Resident Readiness General Surgery 1st Ed.

A Surgical Intern in a Moral Dilemma

Peter Angelos, MD, PhD, FACS and Debra A. DaRosa, PhD

You have been on the surgical oncology service for the past 2 weeks. During that time, you have been involved in the care of a 45-year-old gentleman who has had a pancreaticoduodenectomy performed for pancreatic carcinoma. The patient has had a number of complications associated with leaks from his operation and has required percutaneous drainage. His pathology report has come back that shows positive nodes as well as a positive margin. Based on this information, you know that his overall prognosis is poor. The patient has confided in you his desire not to have his life artificially prolonged unnecessarily. Nevertheless, as he has deteriorated and required intubation and pressors for his sepsis, his family has proceeded with a very aggressive course of treatment in accordance with the recommendations of the surgical attending. You believe that perhaps the patient’s wishes have been discounted by the family and the attending surgeon.

1. How should you approach this issue?

2. Who would be the appropriate person with whom to raise your concerns?

3. Do you believe your primary allegiance is to the service or to the patient for whom you have participated in care?

4. If you believe that the care being rendered is contrary to the patient’s wishes, when is it appropriate to withdraw from this patient’s case?



1. As a junior member of the surgical team caring for the patient, it can be easy to lose track of the fact that the resident actually has a relationship with the patient and, as a result, responsibilities to the patient. The complicating factor, however, is that your relationship with your patient is not in isolation, but rather is present because of the relationship that the patient has with the attending surgeon. In an elective situation such as this, the patient has made the choice to have the attending surgeon operate on him. The relationship between the attending surgeon and the patient certainly arose prior to the relationship between the resident and the patient. As a result, the issues that are concerning you may have already been addressed preoperatively with the patient or postoperatively with the patient’s family.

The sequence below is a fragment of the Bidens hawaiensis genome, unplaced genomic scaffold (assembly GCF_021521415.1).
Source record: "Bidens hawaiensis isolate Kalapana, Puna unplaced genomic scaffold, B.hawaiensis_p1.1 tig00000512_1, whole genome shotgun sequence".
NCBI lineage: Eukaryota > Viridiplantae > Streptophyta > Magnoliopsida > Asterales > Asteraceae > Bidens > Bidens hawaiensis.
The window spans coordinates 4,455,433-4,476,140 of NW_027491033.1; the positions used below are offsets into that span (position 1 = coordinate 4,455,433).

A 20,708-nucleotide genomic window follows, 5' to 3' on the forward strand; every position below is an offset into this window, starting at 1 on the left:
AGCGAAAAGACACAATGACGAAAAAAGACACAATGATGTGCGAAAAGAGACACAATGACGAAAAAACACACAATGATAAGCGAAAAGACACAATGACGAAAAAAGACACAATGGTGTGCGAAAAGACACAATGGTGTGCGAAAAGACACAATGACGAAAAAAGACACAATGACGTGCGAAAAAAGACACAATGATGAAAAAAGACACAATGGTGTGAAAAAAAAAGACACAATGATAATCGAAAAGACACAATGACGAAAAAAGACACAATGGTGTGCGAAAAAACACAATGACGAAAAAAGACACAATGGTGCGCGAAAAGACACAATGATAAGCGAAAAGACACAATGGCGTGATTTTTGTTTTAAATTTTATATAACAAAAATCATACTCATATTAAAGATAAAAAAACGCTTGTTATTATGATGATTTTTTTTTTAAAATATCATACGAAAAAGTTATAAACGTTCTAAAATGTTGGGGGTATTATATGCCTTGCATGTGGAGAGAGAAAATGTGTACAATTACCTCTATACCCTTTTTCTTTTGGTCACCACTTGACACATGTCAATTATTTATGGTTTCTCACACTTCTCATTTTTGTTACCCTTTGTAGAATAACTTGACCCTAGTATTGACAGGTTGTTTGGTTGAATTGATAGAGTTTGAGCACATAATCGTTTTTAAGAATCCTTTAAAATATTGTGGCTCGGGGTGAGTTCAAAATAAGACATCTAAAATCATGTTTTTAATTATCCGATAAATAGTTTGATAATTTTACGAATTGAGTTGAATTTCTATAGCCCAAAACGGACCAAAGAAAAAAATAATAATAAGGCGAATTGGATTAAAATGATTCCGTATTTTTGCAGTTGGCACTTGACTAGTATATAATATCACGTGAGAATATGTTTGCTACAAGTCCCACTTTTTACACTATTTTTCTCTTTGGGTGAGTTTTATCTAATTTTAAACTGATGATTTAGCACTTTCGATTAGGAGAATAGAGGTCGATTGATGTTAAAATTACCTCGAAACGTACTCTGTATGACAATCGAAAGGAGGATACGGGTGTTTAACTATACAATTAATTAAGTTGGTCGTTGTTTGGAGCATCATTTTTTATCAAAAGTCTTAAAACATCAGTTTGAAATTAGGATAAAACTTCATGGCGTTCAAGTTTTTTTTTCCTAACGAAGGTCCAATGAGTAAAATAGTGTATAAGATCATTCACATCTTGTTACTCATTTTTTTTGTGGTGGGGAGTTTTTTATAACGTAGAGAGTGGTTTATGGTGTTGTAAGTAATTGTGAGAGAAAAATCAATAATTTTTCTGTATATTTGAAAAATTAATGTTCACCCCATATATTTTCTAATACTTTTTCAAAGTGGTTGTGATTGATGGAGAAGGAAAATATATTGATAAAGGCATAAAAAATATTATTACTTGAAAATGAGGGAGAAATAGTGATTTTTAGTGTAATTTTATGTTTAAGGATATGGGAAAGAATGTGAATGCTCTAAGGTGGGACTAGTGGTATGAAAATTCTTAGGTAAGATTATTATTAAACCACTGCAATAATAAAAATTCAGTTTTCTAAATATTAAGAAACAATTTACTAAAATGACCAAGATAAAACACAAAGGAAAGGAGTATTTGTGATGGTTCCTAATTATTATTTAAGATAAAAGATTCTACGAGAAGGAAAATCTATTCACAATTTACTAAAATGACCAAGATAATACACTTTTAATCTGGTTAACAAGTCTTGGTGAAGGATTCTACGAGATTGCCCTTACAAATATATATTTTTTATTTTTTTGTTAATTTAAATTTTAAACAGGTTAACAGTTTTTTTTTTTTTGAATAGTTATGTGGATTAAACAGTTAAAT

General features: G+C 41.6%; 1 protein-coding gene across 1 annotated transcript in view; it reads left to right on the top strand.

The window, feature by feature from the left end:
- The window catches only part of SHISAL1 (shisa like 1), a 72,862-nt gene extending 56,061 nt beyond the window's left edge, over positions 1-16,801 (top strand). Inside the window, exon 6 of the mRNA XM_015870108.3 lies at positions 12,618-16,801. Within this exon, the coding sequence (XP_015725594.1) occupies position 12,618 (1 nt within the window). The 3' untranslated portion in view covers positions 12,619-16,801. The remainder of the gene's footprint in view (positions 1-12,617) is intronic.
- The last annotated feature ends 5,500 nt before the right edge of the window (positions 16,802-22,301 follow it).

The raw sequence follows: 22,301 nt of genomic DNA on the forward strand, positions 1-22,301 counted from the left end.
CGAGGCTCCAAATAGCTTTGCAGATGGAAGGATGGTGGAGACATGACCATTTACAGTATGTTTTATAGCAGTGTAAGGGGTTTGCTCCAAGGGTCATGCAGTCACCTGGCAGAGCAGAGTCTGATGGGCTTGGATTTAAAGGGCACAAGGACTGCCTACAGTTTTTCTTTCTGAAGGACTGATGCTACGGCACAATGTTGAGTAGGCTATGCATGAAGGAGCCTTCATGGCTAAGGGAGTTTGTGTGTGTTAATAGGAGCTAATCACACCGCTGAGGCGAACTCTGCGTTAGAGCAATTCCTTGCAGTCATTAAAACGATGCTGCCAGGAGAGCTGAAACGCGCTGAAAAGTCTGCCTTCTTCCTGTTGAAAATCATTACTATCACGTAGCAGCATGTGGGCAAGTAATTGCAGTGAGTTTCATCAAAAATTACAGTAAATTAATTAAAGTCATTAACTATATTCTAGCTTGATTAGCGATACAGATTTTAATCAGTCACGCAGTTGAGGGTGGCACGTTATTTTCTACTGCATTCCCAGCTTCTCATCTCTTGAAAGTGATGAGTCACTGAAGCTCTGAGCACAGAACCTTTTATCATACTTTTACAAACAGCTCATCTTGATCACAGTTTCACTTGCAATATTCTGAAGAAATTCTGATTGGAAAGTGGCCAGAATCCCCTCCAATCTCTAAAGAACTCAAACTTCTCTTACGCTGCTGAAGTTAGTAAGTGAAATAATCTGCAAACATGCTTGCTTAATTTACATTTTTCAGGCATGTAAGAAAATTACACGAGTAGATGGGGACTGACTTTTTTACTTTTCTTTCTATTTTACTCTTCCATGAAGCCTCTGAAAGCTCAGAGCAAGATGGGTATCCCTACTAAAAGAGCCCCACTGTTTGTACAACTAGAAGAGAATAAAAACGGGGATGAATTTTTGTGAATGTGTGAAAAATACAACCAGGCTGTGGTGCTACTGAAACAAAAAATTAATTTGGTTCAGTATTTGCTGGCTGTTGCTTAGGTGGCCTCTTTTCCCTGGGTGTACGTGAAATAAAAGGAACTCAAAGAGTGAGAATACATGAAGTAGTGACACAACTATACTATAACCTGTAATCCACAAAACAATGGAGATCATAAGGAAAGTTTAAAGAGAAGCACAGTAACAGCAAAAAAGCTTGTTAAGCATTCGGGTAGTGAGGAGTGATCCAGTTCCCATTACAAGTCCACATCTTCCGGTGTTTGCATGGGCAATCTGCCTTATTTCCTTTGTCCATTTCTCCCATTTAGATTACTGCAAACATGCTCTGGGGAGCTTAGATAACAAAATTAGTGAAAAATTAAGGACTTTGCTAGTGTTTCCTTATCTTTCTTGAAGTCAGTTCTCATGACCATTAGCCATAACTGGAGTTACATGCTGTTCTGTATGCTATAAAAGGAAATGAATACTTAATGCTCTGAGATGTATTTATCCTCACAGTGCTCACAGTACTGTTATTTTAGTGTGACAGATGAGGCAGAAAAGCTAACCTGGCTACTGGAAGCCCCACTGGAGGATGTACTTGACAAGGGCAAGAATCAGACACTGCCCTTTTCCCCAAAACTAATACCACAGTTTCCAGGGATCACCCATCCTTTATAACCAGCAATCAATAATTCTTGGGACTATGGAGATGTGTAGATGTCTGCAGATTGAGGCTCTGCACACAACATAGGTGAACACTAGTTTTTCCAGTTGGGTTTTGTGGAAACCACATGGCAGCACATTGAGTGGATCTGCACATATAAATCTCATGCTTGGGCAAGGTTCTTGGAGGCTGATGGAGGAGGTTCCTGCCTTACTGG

2. For the reasons noted above relating to the relationship between the attending surgeon and the patient, as a resident, you should communicate your concerns to the attending surgeon. This is best done as a private discussion between you and the attending surgeon and not in the presence of the other members of the team or in front of the family. Although frank discussions and a vigorous debate of alternative approaches to a complex patient’s care should occur in any teaching environment, ethical issues may be particularly emotionally charged for all involved and are best done privately. In such a context, the resident’s concerns can clearly be expressed as being focused on the patient’s interests and not misinterpreted as being a challenge to the attending surgeon’s ethics or judgment.

3. For the reasons noted in question #1, the relationship between the resident and patient must always be seen in the broader context of the relationship between the attending surgeon and the patient. For the reasons noted in question #2 above, the discussion between resident and attending surgeon about sensitive issues such as what is in the patient’s best interests should be done in private. You must not forget that your ability to effectively function as part of the surgical team and render good patient care is predicated on your ability not only to be proactive in rendering patient care but also to ensure ongoing communication and understanding between you and your attending supervisor, and the other health care professionals on the team.

4. No one should be expected to carry out what he or she perceives as an immoral or unethical action, no matter what “orders” might have been given. Certainly, in a situation such as described above, a difference of opinion about what a patient “would have wanted” is often so subjective that it would not normally be the sort of major issue for which a resident would withdraw from participating in the patient’s care. However, when faced with a clear and significant breach of ethics (eg, if the resident were to feel that going along with the attending surgeon would lead to significant harm to the patient), then the resident should respectfully withdraw from the patient’s care. Furthermore, if a resident perceives any health care provider is a danger to the patient or himself or herself, the resident should report it to the program director or other trusted individual positioned in an educational leadership role.


Image The attending surgeon and patient established a relationship prior to the resident–patient relationship. Therefore, resident concerns or disagreements in patient care should be communicated in private to the attending.

Image If a resident has a major moral conflict with some aspect of a patient’s care that cannot be resolved even after communicating with an attending, the resident should respectfully withdraw from the patient’s care.

Image Residents should communicate concerns or ethical conflicts with their program director, a trusted mentor, or other member of the educational leadership team.